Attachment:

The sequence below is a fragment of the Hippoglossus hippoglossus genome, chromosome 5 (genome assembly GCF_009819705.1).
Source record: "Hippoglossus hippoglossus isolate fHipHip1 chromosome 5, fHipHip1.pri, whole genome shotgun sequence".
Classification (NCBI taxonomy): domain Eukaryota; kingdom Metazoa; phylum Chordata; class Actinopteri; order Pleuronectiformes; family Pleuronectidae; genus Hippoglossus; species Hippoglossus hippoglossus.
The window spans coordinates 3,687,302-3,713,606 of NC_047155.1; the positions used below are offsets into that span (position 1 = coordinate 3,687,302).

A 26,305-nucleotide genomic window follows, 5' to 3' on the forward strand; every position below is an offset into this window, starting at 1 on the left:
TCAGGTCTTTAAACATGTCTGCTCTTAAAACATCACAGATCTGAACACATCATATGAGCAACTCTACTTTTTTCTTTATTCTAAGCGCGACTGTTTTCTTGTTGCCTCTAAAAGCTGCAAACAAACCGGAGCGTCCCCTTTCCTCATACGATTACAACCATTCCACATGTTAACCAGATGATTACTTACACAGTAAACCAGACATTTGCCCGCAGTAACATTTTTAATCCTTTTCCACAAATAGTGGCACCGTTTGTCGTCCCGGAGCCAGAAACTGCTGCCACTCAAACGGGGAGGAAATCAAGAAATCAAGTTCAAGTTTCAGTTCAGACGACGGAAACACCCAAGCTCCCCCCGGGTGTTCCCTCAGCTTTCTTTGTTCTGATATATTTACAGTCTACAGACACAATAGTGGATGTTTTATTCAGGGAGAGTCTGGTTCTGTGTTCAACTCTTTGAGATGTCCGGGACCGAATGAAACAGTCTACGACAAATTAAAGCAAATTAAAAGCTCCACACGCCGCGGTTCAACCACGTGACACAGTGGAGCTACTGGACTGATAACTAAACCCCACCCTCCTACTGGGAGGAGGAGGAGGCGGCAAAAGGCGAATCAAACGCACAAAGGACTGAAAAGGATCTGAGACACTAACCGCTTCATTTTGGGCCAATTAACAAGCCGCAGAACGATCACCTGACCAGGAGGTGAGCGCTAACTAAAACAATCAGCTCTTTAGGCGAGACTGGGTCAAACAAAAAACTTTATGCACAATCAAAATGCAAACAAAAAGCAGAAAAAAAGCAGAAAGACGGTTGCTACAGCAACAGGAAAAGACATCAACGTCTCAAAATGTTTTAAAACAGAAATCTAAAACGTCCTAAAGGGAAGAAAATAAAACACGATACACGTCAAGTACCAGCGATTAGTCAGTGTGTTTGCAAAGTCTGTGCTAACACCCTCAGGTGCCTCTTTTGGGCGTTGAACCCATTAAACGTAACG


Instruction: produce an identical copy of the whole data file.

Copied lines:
The sequence below is a fragment of the Hippoglossus hippoglossus genome, chromosome 5 (genome assembly GCF_009819705.1).
Source record: "Hippoglossus hippoglossus isolate fHipHip1 chromosome 5, fHipHip1.pri, whole genome shotgun sequence".
Classification (NCBI taxonomy): domain Eukaryota; kingdom Metazoa; phylum Chordata; class Actinopteri; order Pleuronectiformes; family Pleuronectidae; genus Hippoglossus; species Hippoglossus hippoglossus.
The window spans coordinates 3,687,302-3,713,606 of NC_047155.1; the positions used below are offsets into that span (position 1 = coordinate 3,687,302).

A 26,305-nucleotide genomic window follows, 5' to 3' on the forward strand; every position below is an offset into this window, starting at 1 on the left:
TCAGGTCTTTAAACATGTCTGCTCTTAAAACATCACAGATCTGAACACATCATATGAGCAACTCTACTTTTTTCTTTATTCTAAGCGCGACTGTTTTCTTGTTGCCTCTAAAAGCTGCAAACAAACCGGAGCGTCCCCTTTCCTCATACGATTACAACCATTCCACATGTTAACCAGATGATTACTTACACAGTAAACCAGACATTTGCCCGCAGTAACATTTTTAATCCTTTTCCACAAATAGTGGCACCGTTTGTCGTCCCGGAGCCAGAAACTGCTGCCACTCAAACGGGGAGGAAATCAAGAAATCAAGTTCAAGTTTCAGTTCAGACGACGGAAACACCCAAGCTCCCCCCGGGTGTTCCCTCAGCTTTCTTTGTTCTGATATATTTACAGTCTACAGACACAATAGTGGATGTTTTATTCAGGGAGAGTCTGGTTCTGTGTTCAACTCTTTGAGATGTCCGGGACCGAATGAAACAGTCTACGACAAATTAAAGCAAATTAAAAGCTCCACACGCCGCGGTTCAACCACGTGACACAGTGGAGCTACTGGACTGATAACTAAACCCCACCCTCCTACTGGGAGGAGGAGGAGGCGGCAAAAGGCGAATCAAACGCACAAAGGACTGAAAAGGATCTGAGACACTAACCGCTTCATTTTGGGCCAATTAACAAGCCGCAGAACGATCACCTGACCAGGAGGTGAGCGCTAACTAAAACAATCAGCTCTTTAGGCGAGACTGGGTCAAACAAAAAACTTTATGCACAATCAAAATGCAAACAAAAAGCAGAAAAAAAGCAGAAAGACGGTTGCTACAGCAACAGGAAAAGACATCAACGTCTCAAAATGTTTTAAAACAGAAATCTAAAACGTCCTAAAGGGAAGAAAATAAAACACGATACACGTCAAGTACCAGCGATTAGTCAGTGTGTTTGCAAAGTCTGTGCTAACACCCTCAGGTGCCTCTTTTGGGCGTTGAACCCATTAAACGTAACG